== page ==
ABSTRACT: With the advent of the next generation wide-field cameras it became possible to survey in an unbiased mode galaxies spanning a variety of local densities, from the core of rich clusters, to compact and loose groups, down to filaments and voids. The sensitivity reached by these instruments allowed to extend the observation to dwarf galaxies, the most "fragile" objects in the universe. At the same time models and simulations have been tailored to quantify the different effects of the environment on the evolution of galaxies. Simulations, models, and observations consistently indicate that star-forming dwarf galaxies entering high-density environments for the first time can be rapidly stripped from their interstellar medium. The lack of gas quenches the activity of star formation, producing on timescales of ${\sim}$1~Gyr quiescent galaxies with spectro-photometric, chemical, structural, and kinematical properties similar to those observed in dwarf early-type galaxies inhabiting rich clusters and loose groups. Simulations and observations consistently identify ram pressure stripping as the major effect responsible for the quenching of the star-formation activity in rich clusters. Gravitational interactions (galaxy harassment) can also be important in groups or in clusters whenever galaxies have been members since early epochs. The observation of clusters at different redshifts combined with the present high infalling rate of galaxies onto clusters indicate that the quenching of the star-formation activity in dwarf systems and the formation of the faint end of the red sequence is a very recent phenomenon.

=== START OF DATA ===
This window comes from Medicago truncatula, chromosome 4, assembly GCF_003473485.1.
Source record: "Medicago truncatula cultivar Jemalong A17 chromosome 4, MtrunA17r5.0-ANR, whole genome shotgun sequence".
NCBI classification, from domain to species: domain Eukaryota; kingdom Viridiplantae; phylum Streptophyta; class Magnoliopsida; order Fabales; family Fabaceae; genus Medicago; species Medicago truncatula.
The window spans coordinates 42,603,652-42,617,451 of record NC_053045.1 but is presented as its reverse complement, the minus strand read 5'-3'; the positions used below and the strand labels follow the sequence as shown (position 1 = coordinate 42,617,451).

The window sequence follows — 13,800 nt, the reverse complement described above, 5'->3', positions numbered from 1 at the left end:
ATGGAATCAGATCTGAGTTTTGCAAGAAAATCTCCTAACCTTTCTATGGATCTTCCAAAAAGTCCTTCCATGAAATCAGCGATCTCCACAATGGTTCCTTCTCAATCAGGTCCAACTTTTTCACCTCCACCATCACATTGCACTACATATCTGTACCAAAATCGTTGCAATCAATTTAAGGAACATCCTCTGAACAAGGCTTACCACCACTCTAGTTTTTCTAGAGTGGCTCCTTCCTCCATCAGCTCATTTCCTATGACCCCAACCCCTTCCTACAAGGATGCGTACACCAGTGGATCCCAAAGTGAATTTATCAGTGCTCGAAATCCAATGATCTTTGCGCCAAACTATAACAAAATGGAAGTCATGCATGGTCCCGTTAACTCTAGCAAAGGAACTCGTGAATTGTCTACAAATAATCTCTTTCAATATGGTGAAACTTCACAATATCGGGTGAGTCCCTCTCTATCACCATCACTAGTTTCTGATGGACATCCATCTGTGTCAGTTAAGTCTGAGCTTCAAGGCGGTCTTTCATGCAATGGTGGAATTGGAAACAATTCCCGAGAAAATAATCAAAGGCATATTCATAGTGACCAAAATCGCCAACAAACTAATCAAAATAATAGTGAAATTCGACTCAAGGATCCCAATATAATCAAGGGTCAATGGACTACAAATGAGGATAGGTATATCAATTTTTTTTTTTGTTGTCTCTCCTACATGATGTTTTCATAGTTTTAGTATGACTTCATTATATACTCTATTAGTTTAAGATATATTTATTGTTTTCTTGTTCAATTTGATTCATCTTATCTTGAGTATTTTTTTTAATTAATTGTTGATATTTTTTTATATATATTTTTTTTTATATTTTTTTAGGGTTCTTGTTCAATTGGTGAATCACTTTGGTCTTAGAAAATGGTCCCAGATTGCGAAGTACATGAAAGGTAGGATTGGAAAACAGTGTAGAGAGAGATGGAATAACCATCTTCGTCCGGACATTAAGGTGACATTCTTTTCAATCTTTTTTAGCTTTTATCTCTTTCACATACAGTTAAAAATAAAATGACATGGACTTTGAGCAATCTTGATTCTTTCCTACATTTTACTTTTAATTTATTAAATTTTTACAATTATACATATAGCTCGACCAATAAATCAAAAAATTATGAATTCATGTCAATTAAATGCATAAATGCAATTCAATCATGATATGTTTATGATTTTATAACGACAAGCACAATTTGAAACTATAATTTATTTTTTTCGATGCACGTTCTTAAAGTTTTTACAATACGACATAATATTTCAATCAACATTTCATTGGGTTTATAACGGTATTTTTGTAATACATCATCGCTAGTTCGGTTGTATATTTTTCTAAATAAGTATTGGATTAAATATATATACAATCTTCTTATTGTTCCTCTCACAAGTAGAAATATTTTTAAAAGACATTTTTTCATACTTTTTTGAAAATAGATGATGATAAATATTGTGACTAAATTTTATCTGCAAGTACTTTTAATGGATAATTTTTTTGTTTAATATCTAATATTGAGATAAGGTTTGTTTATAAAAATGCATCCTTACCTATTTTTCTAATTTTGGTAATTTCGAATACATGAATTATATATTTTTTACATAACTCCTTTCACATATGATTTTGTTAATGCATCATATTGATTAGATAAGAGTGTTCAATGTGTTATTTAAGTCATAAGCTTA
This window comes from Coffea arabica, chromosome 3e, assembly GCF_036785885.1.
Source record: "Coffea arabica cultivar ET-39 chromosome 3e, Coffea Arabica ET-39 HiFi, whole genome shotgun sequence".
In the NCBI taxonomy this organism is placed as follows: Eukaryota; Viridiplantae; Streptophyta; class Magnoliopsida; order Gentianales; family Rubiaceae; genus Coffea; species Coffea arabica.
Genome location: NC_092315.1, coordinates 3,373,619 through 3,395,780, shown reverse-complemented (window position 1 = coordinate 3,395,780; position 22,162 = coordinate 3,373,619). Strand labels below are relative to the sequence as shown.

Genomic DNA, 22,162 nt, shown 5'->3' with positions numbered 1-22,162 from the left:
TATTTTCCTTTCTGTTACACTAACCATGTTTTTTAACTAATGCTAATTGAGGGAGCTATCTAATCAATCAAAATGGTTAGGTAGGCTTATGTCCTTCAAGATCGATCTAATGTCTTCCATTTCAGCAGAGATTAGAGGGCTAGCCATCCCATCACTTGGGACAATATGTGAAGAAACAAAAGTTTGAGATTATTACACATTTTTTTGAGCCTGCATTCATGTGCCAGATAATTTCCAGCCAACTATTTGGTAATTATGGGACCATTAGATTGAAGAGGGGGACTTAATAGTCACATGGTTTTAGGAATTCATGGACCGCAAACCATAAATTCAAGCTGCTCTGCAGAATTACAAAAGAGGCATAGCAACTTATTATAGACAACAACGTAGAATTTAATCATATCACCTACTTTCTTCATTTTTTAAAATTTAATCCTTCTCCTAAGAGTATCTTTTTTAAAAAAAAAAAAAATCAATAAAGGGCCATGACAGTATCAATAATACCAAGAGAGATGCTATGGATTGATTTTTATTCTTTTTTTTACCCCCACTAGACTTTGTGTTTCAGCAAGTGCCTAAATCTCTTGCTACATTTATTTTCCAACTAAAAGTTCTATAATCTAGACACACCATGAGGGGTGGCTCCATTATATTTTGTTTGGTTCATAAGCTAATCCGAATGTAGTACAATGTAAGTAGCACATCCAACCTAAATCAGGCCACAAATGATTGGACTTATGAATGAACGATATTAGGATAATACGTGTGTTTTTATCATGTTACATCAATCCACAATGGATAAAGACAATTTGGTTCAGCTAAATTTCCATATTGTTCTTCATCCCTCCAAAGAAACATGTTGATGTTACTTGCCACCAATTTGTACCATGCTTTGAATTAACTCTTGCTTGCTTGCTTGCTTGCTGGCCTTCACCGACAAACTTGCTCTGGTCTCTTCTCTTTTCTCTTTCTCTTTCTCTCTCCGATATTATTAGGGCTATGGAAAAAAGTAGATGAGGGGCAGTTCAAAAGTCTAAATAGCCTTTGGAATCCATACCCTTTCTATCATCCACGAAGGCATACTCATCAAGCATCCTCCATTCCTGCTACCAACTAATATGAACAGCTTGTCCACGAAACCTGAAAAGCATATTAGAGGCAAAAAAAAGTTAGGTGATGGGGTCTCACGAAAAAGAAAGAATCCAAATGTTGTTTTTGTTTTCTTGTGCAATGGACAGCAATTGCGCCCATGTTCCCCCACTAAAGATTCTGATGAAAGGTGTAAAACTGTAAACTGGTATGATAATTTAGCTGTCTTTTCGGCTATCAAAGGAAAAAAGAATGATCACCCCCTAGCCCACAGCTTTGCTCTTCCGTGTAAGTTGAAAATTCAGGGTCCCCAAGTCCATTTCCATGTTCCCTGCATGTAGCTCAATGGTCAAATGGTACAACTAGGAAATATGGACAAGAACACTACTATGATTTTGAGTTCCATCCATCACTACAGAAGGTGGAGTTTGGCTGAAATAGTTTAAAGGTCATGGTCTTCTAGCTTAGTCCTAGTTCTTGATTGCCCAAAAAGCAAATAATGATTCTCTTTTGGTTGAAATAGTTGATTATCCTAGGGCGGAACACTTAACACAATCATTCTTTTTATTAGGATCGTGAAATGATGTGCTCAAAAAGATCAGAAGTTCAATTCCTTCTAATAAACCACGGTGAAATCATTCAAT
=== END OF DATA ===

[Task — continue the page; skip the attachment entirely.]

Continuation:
Astronomy and Astrophysics Review 11/2014; 22(1). DOI:10.1007/s00159-014-0074-y · 13.31 Impact Factor
• Source
##### Article: Understanding the Unique Assembly History of Central Group Galaxies
[Hide abstract]